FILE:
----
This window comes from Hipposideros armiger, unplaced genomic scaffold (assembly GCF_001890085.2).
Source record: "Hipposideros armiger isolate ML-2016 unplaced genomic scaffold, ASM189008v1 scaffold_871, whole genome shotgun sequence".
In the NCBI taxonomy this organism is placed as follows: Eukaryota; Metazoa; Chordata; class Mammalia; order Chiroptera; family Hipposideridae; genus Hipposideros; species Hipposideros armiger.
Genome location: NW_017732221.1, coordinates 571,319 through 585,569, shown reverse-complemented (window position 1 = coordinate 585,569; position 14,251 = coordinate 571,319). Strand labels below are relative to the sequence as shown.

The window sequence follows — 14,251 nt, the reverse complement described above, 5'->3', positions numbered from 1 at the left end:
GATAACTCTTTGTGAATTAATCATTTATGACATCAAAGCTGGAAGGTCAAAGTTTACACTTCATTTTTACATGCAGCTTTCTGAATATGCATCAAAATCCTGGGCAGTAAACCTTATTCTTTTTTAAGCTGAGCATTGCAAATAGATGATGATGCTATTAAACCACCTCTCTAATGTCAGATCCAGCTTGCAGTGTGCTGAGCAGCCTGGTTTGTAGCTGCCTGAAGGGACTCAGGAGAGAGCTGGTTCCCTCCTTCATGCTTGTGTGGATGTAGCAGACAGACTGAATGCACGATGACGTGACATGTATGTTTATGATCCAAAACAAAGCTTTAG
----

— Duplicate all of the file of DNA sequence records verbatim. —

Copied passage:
This window comes from Hipposideros armiger, unplaced genomic scaffold (assembly GCF_001890085.2).
Source record: "Hipposideros armiger isolate ML-2016 unplaced genomic scaffold, ASM189008v1 scaffold_871, whole genome shotgun sequence".
In the NCBI taxonomy this organism is placed as follows: Eukaryota; Metazoa; Chordata; class Mammalia; order Chiroptera; family Hipposideridae; genus Hipposideros; species Hipposideros armiger.
Genome location: NW_017732221.1, coordinates 571,319 through 585,569, shown reverse-complemented (window position 1 = coordinate 585,569; position 14,251 = coordinate 571,319). Strand labels below are relative to the sequence as shown.

The window sequence follows — 14,251 nt, the reverse complement described above, 5'->3', positions numbered from 1 at the left end:
GATAACTCTTTGTGAATTAATCATTTATGACATCAAAGCTGGAAGGTCAAAGTTTACACTTCATTTTTACATGCAGCTTTCTGAATATGCATCAAAATCCTGGGCAGTAAACCTTATTCTTTTTTAAGCTGAGCATTGCAAATAGATGATGATGCTATTAAACCACCTCTCTAATGTCAGATCCAGCTTGCAGTGTGCTGAGCAGCCTGGTTTGTAGCTGCCTGAAGGGACTCAGGAGAGAGCTGGTTCCCTCCTTCATGCTTGTGTGGATGTAGCAGACAGACTGAATGCACGATGACGTGACATGTATGTTTATGATCCAAAACAAAGCTTTAG